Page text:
Review of The Brain, the Mind, and the Person Within: Enduring Mystery of the Soul by Mark Cosgrove

November 13, 2018

Cosgrove Mark. The Brain, the Mind, and the Person Within: The Enduring Mystery of the Soul. Grand Rapids: Kregel Academic, 2018. 180 pp.  $18.00. 978-0825445262.


Is there a nexus to be found between the fields of neuroscience and theology? According to Cosgrove’s short work The Brain, the Mind, and the Person Within, there is ample evidence that suggests the two fields belong together. While many introductory works on neuroscience and neurobiology are filled with technical jargon and philosophical esoterica, Cosgrove has an eye towards pedagogy without falling into the temptation of oversimplification or over-extrapolation.

Over ten short chapters, Cosgrove carefully introduces and discusses the state of the question concerning the anatomy, functionality, and theology of the mind. Chapters 1 and 2 introduce the reader to the mysteries found within the studies of the brain. Glial cells and neurons make the person, but the mind is no mere combination of chemicals (p. 27 ff). According to Cosgrove, it is problematic to accept the mind as a “machine” view of the human brain. For consciousness exist in four realms: (1) Frontal Lobes (time), Parietal Lobes (meaning), Temporal Lobes (symbols), and Corpus Callosum (imagination) (p. 30–34). Chapter 3 further explores the transmitter chemicals (NE, 5HT, DA, ACh) that come together like a river to shape one’s personality (p. 47ff). In chapter 4, the reader is introduced to the “hard problem,” that is the brain neural pixie dust or the work of God’s spirit? He notes the complexity of the brain’s formulation of what becomes the conscious experience––it is too simplistic to say it merely functions like a machine. For Cosgrove, humility is essential here and knowing that personhood is critical for understanding the hard question (p. 69) and how a holistic approach is a better avenue for the study of neuroscience.

Chapter 5 delves into the murky waters of free will and what Cosgrove calls “free won’t” (p. 75ff). Here his background in psychology is critical, for he notes the importance of habits in a discussion of free will. Because human nature is linked to the physical world, it is not enough to look to one side (i.e., do we have free will), but how does the inseparable relationship between body and spirit flesh out amongst impulse and choice (p. 84ff). For tracking habitual movements via brain waves does not, as Libert’s experiments claimed, to prove determinism. Chapter 6–7 delves deeper into the relations of religion and spirituality upon the brain. Here Cosgrove proffers the complexity of proper research on neuroscience, theology, and the recreation of the mind with ample evidence to support his claim. Chapter 8–10 provide somewhat of an ethical treatise (p. 14ff), positing the churches necessity of engaging with the tools of technology by holding a high view of personhood. Meaning humans are no mere machine; they desire meaning, purpose, relationships, and creativity; therefore, discussion of neuroscience and future brain technology must understand the human mind cannot be replaced or likely replicated (cf. pp. 153–54).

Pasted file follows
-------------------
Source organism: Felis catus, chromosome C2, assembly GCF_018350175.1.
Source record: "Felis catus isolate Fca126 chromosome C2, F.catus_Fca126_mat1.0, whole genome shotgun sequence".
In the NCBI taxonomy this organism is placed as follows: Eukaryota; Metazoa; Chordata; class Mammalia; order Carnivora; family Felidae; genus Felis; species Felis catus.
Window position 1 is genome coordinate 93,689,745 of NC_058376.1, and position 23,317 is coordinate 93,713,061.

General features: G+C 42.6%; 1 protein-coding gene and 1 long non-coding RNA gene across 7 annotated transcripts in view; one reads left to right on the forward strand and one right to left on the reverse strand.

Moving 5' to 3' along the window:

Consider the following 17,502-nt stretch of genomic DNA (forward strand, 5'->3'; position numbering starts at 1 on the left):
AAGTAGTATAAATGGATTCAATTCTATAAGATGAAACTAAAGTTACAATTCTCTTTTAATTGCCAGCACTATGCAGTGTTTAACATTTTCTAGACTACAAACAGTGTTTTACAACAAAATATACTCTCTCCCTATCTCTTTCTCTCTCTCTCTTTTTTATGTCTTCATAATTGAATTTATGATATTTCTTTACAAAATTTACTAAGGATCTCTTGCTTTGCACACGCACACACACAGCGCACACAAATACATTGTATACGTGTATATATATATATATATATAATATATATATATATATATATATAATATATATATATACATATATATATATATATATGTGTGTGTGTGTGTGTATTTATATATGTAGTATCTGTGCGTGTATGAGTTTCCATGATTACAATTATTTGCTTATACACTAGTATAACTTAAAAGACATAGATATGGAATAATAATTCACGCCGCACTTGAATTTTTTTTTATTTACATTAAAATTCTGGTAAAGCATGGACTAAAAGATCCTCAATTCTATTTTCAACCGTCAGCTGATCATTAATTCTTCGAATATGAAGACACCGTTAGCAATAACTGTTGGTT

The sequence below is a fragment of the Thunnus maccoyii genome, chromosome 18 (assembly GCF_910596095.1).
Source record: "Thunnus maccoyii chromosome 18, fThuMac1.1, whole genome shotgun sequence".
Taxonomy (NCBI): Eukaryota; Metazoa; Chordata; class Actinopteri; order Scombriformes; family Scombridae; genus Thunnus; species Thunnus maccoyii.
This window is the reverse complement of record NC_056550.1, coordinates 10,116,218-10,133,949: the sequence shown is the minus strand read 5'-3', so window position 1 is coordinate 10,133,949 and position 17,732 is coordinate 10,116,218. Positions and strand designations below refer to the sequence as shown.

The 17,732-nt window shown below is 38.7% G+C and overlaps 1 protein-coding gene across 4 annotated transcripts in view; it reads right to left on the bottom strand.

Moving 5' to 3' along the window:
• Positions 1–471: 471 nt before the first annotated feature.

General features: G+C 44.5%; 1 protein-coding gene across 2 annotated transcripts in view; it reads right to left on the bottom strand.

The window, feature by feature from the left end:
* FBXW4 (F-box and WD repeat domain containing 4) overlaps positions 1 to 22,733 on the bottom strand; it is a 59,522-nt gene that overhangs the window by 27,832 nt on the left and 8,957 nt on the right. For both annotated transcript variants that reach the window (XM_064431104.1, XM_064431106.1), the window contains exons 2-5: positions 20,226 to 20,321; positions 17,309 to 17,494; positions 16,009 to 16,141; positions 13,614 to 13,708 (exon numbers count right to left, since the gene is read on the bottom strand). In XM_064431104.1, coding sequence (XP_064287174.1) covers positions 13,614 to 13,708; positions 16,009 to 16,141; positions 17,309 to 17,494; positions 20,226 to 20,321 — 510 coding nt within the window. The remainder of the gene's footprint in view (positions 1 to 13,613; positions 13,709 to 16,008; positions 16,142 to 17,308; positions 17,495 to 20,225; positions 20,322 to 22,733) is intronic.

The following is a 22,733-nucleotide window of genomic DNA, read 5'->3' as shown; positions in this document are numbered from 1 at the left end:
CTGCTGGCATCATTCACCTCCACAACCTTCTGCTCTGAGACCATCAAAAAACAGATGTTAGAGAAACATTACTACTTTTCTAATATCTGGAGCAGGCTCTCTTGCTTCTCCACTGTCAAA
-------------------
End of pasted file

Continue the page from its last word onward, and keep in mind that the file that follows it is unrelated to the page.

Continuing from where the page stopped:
Cosgrove’s work in the Brain, the Mind, and the Person within is laudable for attempting an intersection of the Christian faith with current research in the field of neuroscience. More to this, the writing seeks clarity over complexity without sacrificing valuable content. For example, the discussion in chapter 5 broadens the readers thinking of free will and determinism. Cosgrove explains that this dichotomized way of viewing this issue does not consider “the whole of behavior,” what Cosgrove calls “Top-down” thinking (p. 80). Cosgrove further shows that in the realm of sexuality and criminal behavior that outside influences (media, abuse, pressure, drug abuse), environment, genetics, and temptations all work into this issue that modern culture has deemed the result “deterministic and materialistic preferences” (p. 81).

Perhaps the most significant chapters for recent discussion are chapters 6 and 8. In chapter 6 Cosgrove dispels the claim that religious thought and experience is a mere result of electric stimulation of the parietal lobes or temporal lobe alone (cf. epileptic’s seizure experience) (p. 96–97). He writes, “our brains seem built to easily have religious experiences and pursue questions of meaning and existence, which often ends up looking for spiritual truth” (p.100). Indeed, but how does all of this research bring to bear on the life of faith for the local church? In chapter 8, Cosgrove proffers it is in the realm of ethics; he writes, “Christians cannot abandon the field simply because suddenly it sounds like a frightening immoral failure” (p.142), but engage in these fields with moral and ethical fidelity. The truth of personhood, a holistic approach to the mind, is the key to understanding the issues of neuroscience and the dilemmas that await technological advancement (p.165). Both those in the fields neuroscience and theology must realize that assumptions and subjective experience matters.

This work serves as a fantastic primer to the issues surrounding current discussions of neuroscience and how theology should intersect this field.

Joshua K. Smith

Midwestern Baptist Theological Seminary

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